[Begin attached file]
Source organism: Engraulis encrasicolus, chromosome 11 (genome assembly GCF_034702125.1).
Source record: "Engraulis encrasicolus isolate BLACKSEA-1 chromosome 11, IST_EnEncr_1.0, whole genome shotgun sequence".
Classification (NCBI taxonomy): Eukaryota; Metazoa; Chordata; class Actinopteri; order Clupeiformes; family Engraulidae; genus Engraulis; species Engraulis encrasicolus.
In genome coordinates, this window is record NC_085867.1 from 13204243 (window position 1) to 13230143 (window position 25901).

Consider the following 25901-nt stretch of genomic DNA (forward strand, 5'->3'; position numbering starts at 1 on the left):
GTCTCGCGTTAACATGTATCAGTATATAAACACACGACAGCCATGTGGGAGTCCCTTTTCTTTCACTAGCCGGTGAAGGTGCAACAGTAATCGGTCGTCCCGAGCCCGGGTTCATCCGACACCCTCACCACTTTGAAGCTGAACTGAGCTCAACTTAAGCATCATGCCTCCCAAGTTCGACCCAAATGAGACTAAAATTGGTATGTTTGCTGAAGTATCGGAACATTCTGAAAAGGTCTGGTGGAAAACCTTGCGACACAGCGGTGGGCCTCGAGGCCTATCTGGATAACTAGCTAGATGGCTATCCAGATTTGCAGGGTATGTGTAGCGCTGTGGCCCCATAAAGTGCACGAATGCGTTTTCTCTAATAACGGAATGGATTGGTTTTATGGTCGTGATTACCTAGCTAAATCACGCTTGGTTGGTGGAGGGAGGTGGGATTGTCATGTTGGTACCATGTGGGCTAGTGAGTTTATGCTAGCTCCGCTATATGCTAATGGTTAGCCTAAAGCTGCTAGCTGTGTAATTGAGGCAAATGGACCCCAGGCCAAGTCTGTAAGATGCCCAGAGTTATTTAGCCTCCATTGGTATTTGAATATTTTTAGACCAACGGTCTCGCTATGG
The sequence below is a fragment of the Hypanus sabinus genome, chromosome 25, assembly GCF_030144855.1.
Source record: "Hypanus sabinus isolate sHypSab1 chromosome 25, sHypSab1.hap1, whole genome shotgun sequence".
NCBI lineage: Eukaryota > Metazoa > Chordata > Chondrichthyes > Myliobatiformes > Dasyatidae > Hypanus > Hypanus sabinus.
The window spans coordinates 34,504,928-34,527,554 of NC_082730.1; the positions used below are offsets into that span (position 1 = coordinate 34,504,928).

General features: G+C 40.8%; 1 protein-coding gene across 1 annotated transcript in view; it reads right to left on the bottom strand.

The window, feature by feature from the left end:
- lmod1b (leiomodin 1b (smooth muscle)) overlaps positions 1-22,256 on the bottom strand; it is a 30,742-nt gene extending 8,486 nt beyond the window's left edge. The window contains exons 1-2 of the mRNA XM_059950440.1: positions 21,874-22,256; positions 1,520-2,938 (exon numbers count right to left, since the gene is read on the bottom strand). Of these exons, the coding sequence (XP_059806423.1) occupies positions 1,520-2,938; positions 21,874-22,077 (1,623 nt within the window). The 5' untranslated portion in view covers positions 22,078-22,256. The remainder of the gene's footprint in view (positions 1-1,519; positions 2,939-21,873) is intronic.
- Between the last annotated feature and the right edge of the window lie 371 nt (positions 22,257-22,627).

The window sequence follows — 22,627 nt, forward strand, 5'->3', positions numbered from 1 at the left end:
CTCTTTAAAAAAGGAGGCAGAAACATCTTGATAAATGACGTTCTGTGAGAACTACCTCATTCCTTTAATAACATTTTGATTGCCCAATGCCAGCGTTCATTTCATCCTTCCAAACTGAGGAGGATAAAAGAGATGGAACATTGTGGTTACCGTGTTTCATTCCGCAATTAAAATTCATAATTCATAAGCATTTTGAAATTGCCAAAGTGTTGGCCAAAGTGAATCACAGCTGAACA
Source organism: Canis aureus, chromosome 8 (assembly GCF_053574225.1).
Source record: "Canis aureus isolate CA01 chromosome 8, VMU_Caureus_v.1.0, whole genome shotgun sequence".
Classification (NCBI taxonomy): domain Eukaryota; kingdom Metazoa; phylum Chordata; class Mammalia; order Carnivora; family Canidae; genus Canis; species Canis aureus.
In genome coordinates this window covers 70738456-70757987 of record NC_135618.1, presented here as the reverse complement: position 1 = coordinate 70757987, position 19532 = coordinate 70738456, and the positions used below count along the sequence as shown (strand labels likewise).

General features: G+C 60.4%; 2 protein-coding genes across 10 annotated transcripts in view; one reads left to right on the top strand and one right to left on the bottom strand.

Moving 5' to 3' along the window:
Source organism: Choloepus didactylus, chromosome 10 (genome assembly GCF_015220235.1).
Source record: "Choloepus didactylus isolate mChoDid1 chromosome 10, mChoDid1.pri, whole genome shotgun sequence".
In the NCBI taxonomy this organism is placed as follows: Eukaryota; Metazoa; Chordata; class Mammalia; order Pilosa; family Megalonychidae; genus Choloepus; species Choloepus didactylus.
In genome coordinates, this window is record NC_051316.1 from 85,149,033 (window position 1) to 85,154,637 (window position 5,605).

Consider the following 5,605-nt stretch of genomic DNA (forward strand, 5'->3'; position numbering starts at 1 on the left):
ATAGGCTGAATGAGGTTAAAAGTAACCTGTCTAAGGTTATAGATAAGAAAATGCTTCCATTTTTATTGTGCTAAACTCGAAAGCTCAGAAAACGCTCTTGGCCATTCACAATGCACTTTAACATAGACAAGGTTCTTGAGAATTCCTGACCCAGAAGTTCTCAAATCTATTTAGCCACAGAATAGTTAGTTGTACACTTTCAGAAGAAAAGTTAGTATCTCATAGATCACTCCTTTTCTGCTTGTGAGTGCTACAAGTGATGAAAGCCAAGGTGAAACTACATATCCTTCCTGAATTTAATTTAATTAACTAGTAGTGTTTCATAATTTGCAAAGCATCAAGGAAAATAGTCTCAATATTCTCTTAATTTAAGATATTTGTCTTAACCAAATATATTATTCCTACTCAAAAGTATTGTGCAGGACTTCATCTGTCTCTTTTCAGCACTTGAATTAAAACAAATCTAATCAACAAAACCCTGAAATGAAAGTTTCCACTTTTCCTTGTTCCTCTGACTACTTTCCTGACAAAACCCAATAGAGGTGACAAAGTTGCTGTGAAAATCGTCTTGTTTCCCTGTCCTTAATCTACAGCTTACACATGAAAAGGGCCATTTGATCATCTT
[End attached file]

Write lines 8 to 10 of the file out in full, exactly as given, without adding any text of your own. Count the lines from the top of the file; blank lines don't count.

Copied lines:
Source record: "Hypanus sabinus isolate sHypSab1 chromosome 25, sHypSab1.hap1, whole genome shotgun sequence".
NCBI lineage: Eukaryota > Metazoa > Chordata > Chondrichthyes > Myliobatiformes > Dasyatidae > Hypanus > Hypanus sabinus.
The window spans coordinates 34,504,928-34,527,554 of NC_082730.1; the positions used below are offsets into that span (position 1 = coordinate 34,504,928).